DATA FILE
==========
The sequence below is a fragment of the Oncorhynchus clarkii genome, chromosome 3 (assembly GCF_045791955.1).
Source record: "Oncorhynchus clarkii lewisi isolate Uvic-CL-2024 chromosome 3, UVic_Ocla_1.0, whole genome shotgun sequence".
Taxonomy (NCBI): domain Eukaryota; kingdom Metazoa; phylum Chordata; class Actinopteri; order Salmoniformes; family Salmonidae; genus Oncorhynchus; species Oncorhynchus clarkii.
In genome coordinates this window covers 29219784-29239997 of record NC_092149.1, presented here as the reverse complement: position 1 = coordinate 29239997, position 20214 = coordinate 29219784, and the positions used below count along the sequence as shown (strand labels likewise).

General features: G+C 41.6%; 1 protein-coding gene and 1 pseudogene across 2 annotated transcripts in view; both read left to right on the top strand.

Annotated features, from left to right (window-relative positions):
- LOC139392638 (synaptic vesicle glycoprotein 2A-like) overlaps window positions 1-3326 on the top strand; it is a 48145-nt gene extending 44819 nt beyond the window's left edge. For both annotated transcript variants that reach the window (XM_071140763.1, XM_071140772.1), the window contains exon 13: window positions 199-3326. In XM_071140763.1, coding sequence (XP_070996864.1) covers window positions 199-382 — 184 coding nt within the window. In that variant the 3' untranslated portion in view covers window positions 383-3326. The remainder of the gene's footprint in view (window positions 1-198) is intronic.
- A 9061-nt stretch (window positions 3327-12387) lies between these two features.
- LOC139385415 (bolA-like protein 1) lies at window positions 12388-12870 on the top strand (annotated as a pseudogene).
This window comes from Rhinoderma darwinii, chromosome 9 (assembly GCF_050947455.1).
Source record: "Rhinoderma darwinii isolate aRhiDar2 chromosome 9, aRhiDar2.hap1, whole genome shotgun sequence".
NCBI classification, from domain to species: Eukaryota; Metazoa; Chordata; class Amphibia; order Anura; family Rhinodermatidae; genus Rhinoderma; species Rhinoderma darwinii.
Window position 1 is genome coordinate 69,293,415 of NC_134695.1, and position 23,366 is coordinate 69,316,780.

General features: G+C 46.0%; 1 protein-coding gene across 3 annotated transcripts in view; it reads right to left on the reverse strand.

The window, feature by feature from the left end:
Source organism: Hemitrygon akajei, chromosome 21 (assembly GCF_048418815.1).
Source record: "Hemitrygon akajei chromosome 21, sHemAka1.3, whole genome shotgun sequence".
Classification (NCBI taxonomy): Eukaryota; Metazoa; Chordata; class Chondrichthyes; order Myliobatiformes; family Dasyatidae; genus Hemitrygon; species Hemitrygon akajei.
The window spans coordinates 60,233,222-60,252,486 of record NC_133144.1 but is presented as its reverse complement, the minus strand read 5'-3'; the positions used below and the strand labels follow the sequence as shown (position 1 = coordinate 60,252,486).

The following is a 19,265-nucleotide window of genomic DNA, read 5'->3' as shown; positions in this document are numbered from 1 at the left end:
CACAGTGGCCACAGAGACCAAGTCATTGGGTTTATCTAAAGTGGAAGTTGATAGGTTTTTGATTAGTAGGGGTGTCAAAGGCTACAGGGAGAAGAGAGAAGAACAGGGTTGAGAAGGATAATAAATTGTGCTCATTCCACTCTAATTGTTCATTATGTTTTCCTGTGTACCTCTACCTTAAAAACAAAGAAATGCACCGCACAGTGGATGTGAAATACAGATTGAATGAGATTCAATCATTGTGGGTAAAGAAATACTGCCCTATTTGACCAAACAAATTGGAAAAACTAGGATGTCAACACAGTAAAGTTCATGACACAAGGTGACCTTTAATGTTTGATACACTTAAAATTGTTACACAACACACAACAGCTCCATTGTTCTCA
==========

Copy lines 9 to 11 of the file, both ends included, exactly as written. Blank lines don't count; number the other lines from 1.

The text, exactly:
- LOC139385415 (bolA-like protein 1) lies at window positions 12388-12870 on the top strand (annotated as a pseudogene).
This window comes from Rhinoderma darwinii, chromosome 9 (assembly GCF_050947455.1).
Source record: "Rhinoderma darwinii isolate aRhiDar2 chromosome 9, aRhiDar2.hap1, whole genome shotgun sequence".